The aptly named snowshoe hare has particularly large feet and a winter-white coat. In the summer though, their fur turns brown, taking up to ten weeks to change color completely.
Snowshoe hares are forest-dwellers that prefer the thick cover of brushy undergrowth.
They are primarily a northern species that inhabits boreal forests and can also range as far north as the shores of the Arctic Ocean. Along North American mountain ranges, where elevation simulates the environment of more northerly latitudes, they can be found as far south as Virginia (the Appalachians) and New Mexico (the Rockies).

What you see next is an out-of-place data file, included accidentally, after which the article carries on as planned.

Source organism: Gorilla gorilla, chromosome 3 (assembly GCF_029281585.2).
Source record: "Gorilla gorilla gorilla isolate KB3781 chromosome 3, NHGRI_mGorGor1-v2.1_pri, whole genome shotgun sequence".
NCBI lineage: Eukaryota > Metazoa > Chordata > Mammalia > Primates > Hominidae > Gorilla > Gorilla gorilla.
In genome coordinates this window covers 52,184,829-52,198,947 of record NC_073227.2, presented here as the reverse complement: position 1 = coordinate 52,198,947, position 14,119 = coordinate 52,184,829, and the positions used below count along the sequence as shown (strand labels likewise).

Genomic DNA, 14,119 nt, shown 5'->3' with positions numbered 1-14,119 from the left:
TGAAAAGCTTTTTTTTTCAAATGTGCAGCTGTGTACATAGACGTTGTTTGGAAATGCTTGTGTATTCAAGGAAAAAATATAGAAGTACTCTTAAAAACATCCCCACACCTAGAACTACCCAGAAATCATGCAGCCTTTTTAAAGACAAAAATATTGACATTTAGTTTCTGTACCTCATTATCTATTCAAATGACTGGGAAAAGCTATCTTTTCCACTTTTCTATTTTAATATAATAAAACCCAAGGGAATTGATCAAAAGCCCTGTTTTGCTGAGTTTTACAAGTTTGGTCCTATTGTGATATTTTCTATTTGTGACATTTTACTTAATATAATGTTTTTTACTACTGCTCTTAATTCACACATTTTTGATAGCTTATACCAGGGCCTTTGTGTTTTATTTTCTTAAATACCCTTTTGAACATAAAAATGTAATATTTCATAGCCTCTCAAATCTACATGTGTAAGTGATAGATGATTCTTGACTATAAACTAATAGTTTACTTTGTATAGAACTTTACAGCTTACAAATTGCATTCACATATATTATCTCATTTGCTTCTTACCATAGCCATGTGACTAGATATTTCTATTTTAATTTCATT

Hares are a bit larger than rabbits, and they typically have taller hind legs and longer ears. Snowshoe hares have especially large, furry feet that help them to move atop snow in the winter. They also have a snow-white winter coat that turns brown when the snow melts each spring. It takes about ten weeks